Tag Archives: proverbs

Cliche Sunday

Another week has flown by! A rather wet week to be sure, but a week none the less. I guess that means we are on to U! I don’t think there are all that many clichés that start with U, but we shall see what we can find…..

under your hat: keep it secret. There was never anything to hide under one’s hat, although stories do abound about keeping gold or even spare arrow strings under an archer’s hat. Truly it simply means to keep information in your head, and share only as needed.  The phrase originated in the nineteenth century, most likely in Britain.

Thus, oh friendly readers, we see how every man in the world has his own private griefs and business… You and your wife have pressed the same pillow for forty years and fancy yourselves united. Psha, does she cry out when you have the gout, or do you lie awake when she has the toothache? … Ah, sir – a distinct universe walks about under your hat and under mine.
                                       The History of Pendennis, William Makepeace Thackeray, 1848

up the apples and pears: up the stairs. Another fun  example of cockney rhyming.  This type of slang is made when words are replaced by any words or phrases they rhyme with, although no relationship other than the rhyme is requires. Whether this  slang is meant to exclude outsiders, or simply be creative is unknown.

the usual suspects: most likely criminals in the area to have committed a crime, although whether they actually did it is of little consequence. This one has a clear history: the film Casablanca, 1942. Captain Louis Renault makes the statement after the main character Rick Blaine shot a Nazi, and the Captain tells the investigating police to “round up the usual suspects” instead of turning in Rick.

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Cliche Sunday

Here we are again! Hope your week went just as fast as mine. My schedule at work was varied this week, so I rarely knew what day it was. That made it go by quicker 🙂  For no particular reason, I think we will explore phrases spawned from the Bible this time around. Most are from the King James version, which is still the most common version of the Bible.  I will admit to picking those that I did not realize came from the Bible, and those the tickled my fancy.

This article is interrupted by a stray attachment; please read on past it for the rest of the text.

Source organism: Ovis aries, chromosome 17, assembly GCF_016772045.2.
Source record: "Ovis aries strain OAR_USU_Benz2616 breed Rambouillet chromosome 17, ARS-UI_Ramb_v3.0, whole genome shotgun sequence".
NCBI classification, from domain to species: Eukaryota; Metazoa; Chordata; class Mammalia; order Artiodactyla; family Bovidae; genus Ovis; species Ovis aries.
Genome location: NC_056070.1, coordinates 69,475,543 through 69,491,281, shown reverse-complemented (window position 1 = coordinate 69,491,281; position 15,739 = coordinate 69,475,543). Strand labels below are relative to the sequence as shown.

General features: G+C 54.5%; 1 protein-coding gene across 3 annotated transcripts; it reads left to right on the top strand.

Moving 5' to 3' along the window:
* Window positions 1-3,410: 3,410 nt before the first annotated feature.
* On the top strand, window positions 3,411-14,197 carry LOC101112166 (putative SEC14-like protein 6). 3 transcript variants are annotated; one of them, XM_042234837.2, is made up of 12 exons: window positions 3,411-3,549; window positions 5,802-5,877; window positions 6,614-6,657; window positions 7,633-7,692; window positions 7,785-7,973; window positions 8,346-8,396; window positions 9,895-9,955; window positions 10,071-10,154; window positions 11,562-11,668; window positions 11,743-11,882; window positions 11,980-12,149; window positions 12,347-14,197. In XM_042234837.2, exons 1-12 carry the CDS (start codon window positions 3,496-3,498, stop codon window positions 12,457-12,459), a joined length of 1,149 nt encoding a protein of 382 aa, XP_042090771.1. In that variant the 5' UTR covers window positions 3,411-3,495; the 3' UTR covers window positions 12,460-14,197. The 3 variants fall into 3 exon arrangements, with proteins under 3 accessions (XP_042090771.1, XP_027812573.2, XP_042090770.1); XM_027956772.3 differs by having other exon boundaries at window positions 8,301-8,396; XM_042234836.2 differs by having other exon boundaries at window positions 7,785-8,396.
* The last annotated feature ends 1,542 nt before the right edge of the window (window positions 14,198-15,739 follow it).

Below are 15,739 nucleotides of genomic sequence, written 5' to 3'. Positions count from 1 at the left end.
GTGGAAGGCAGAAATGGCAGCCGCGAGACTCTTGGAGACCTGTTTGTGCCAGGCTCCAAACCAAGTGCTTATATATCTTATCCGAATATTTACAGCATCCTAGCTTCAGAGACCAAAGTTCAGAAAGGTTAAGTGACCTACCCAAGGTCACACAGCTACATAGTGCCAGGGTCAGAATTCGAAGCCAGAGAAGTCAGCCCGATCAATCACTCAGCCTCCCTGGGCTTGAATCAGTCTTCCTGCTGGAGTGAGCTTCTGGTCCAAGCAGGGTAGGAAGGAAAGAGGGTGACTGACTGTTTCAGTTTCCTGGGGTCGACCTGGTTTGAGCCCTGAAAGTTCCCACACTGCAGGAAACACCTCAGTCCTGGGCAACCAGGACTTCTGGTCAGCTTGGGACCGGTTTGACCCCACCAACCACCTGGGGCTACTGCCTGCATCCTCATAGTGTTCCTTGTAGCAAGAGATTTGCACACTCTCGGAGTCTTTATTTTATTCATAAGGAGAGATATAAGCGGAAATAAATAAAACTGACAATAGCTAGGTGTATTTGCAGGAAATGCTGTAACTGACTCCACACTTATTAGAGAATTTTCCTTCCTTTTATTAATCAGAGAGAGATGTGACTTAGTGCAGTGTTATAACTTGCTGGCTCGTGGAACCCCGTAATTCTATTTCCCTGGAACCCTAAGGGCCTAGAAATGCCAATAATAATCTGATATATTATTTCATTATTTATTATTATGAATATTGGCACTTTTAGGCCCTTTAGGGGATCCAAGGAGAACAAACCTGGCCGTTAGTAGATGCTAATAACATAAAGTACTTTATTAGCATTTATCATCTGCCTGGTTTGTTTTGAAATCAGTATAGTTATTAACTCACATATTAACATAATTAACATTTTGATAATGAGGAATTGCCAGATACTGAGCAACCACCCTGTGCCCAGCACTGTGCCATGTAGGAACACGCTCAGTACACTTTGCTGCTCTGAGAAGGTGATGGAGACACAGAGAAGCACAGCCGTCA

a fly in the ointment:  a small flaw that spoils the whole. Originally, creams and ointments were most likely for beauty or anointing for ceremonial purpose . A fly could indeed spoil an entire batch. The first reference to it is from Ecclesiastes 10:1:
        Dead flies cause the ointment of the apothecary to send forth a stinking savour: so doth a little folly him that is in reputation for wisdom and           honour.
Later, as the became popular in our everyday lexicon, John Norris directly references that phrase:
    ‘Tis that dead fly in the ointment of the Apothecary–1707

a house divided against itself cannot stand: no beating around the bush here, this phrase means literally what it says. And I admit, it is most familiar to me from being said by Lincoln in the second “Night at the Museum” movie. So it is interesting to learn that it is actually from the bible; Matthew 12:25, to be precise.
          And Jesus knew their thoughts, and said unto them, Every kingdom divided against itself is brought to desolation; and every city or house divided           against itself shall not stand

a leopard cannot change its spots: a person cannot change who they are.  I feel that people can change, however, I don’t see a leopard rearranging its spots!
Can the Ethiopian change his skin, or the leopard his spots? then may ye also do good, that are accustomed to do evil.
Jeremiah 13:23

as white as snow: pure, as a layer of fresh, white snow yet to be trod upon is pure. This one was stolen by Shakespeare; his phrasing was “pure as the driven snow” in Macbeth. Chaucer and several others have used this expression as well to indicate purity in their characters.  Before they stole it, however, Michael Drayton used it in 1593:
   Her skin as soft as Lemster wooll, As white as snow on peakish hill, Or Swanne that swims in Trent
And the original: